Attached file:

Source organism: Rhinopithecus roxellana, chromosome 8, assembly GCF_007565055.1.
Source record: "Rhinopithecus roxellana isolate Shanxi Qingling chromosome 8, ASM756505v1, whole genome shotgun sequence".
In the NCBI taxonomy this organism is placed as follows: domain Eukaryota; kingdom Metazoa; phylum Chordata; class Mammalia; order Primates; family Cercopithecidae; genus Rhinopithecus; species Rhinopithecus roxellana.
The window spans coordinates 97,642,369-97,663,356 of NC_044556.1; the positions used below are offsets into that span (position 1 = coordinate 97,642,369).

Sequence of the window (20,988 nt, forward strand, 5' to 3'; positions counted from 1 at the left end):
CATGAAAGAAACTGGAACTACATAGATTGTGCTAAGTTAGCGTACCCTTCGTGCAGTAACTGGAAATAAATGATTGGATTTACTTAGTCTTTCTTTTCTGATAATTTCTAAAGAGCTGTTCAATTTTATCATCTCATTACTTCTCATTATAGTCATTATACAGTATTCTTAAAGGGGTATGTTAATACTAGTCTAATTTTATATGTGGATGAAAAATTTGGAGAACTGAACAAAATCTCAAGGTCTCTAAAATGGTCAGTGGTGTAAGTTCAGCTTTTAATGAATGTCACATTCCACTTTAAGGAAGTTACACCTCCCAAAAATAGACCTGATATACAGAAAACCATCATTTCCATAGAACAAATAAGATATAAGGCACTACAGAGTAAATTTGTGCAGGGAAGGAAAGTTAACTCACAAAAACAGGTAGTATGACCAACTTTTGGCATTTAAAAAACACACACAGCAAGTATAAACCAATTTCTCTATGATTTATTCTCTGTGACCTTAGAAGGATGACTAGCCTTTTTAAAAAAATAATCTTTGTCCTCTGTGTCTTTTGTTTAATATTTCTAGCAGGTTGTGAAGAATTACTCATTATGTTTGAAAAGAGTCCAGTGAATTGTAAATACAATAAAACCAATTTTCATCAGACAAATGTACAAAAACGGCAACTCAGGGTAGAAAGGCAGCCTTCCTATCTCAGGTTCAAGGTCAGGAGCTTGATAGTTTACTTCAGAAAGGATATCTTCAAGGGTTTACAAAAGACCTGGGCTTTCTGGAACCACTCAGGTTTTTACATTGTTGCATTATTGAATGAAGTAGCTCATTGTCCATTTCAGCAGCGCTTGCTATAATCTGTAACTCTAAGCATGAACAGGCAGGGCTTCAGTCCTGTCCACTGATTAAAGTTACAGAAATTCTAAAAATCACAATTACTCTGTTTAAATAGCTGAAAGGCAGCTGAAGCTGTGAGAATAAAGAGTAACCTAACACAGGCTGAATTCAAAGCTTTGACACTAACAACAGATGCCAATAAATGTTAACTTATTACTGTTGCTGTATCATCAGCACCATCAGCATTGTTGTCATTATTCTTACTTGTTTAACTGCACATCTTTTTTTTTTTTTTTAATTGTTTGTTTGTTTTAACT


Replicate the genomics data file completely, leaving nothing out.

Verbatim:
Source organism: Rhinopithecus roxellana, chromosome 8, assembly GCF_007565055.1.
Source record: "Rhinopithecus roxellana isolate Shanxi Qingling chromosome 8, ASM756505v1, whole genome shotgun sequence".
In the NCBI taxonomy this organism is placed as follows: domain Eukaryota; kingdom Metazoa; phylum Chordata; class Mammalia; order Primates; family Cercopithecidae; genus Rhinopithecus; species Rhinopithecus roxellana.
The window spans coordinates 97,642,369-97,663,356 of NC_044556.1; the positions used below are offsets into that span (position 1 = coordinate 97,642,369).

Sequence of the window (20,988 nt, forward strand, 5' to 3'; positions counted from 1 at the left end):
CATGAAAGAAACTGGAACTACATAGATTGTGCTAAGTTAGCGTACCCTTCGTGCAGTAACTGGAAATAAATGATTGGATTTACTTAGTCTTTCTTTTCTGATAATTTCTAAAGAGCTGTTCAATTTTATCATCTCATTACTTCTCATTATAGTCATTATACAGTATTCTTAAAGGGGTATGTTAATACTAGTCTAATTTTATATGTGGATGAAAAATTTGGAGAACTGAACAAAATCTCAAGGTCTCTAAAATGGTCAGTGGTGTAAGTTCAGCTTTTAATGAATGTCACATTCCACTTTAAGGAAGTTACACCTCCCAAAAATAGACCTGATATACAGAAAACCATCATTTCCATAGAACAAATAAGATATAAGGCACTACAGAGTAAATTTGTGCAGGGAAGGAAAGTTAACTCACAAAAACAGGTAGTATGACCAACTTTTGGCATTTAAAAAACACACACAGCAAGTATAAACCAATTTCTCTATGATTTATTCTCTGTGACCTTAGAAGGATGACTAGCCTTTTTAAAAAAATAATCTTTGTCCTCTGTGTCTTTTGTTTAATATTTCTAGCAGGTTGTGAAGAATTACTCATTATGTTTGAAAAGAGTCCAGTGAATTGTAAATACAATAAAACCAATTTTCATCAGACAAATGTACAAAAACGGCAACTCAGGGTAGAAAGGCAGCCTTCCTATCTCAGGTTCAAGGTCAGGAGCTTGATAGTTTACTTCAGAAAGGATATCTTCAAGGGTTTACAAAAGACCTGGGCTTTCTGGAACCACTCAGGTTTTTACATTGTTGCATTATTGAATGAAGTAGCTCATTGTCCATTTCAGCAGCGCTTGCTATAATCTGTAACTCTAAGCATGAACAGGCAGGGCTTCAGTCCTGTCCACTGATTAAAGTTACAGAAATTCTAAAAATCACAATTACTCTGTTTAAATAGCTGAAAGGCAGCTGAAGCTGTGAGAATAAAGAGTAACCTAACACAGGCTGAATTCAAAGCTTTGACACTAACAACAGATGCCAATAAATGTTAACTTATTACTGTTGCTGTATCATCAGCACCATCAGCATTGTTGTCATTATTCTTACTTGTTTAACTGCACATCTTTTTTTTTTTTTTTAATTGTTTGTTTGTTTTAACT